In the years before any zoning ordinances or planning existed in the Town of Guilderland (i.e. before 1953), this was the only legally enforceable way to keep a development residential, and the lots desirable to the customers the partnership wished to attract to build the neighborhood. The covenant forbidding sale of alcoholic liquids was it seems not because the Witbecks were prohibitionists. After all, in 1912 they still owned the large and busy hotel and tavern on Western Avenue at the Fuller Road intersection, right across from the west end of the development; it could be proposed that the covenant was at least in part to prevent any nearby competition!

Deeds for the original sale from the Pitkin-Witbeck partnership, and its successor the Pitkin-Witbeck Realty Company, for lots sold in the "Country Club Highlands" development after 1912, all contain some version of this restriction on the minimum cost, and the placement, of the building allowed, and (in addition) that the building must be a one-family dwelling.  They all include the statement that business use, and specifically the sale of intoxicating liquors, was not permitted. The deeds for the lots sold by William H Witbeck before 1913 also contain such statements.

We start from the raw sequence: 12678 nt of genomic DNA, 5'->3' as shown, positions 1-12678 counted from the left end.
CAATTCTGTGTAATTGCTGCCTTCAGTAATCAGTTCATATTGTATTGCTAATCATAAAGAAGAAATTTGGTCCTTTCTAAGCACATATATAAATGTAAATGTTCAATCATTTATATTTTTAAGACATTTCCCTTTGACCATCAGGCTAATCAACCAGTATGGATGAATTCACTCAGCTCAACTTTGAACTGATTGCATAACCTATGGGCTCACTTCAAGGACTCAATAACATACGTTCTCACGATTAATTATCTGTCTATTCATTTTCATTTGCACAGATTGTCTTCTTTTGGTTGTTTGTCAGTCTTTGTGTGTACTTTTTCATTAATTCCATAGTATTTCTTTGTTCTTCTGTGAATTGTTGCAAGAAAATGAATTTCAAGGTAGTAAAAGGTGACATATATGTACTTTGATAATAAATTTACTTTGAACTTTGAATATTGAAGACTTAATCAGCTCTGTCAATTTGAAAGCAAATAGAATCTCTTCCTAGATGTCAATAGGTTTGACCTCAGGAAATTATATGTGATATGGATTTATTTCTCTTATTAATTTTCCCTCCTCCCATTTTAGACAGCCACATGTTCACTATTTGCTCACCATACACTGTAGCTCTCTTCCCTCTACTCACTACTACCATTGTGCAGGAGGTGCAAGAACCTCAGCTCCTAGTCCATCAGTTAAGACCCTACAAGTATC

Some of the lot sale deeds contain the statement about the restriction running with the land and forfeiture being the penalty for violation, but this was not copied into all of them.
  A few lot sale deeds contain a time-limit qualification as to the restrictions; those seen with this addition all say that the restrictions are to expire 1 January 1940. For example, for 16 Elmwood, the deed for the two lots sold in 1914 contains this sentence:
All covenants by the parties of the first part in this instrument contained shall bind and affect only the premises hereby conveyed and continue in force until the first day of January 1940 and no longer.
But a third adjacent lot bought by the same person in 1916 does not contain this statement; instead it has the generally common text:
Said covenants as to restrictions to be continuous and running with the land.

Deed covenant restrictions and subsequent Town zoning
The first and so far only conversion of property in this residential development to obviously non-residential, commercial purposes, at the eastern corner of Fuller Road and Western Avenue, occurred around 1960.
This example raises the question of whether the zoning code and ordinances of the Town of Guilderland supercede original deed restrictions. In the case of the Fuller/Western corner properties, these were sold as residential lots and, after two zoning board of appeals hearings, and despite legal action protesting the decision, buildings were constructed that were then used for business purposes.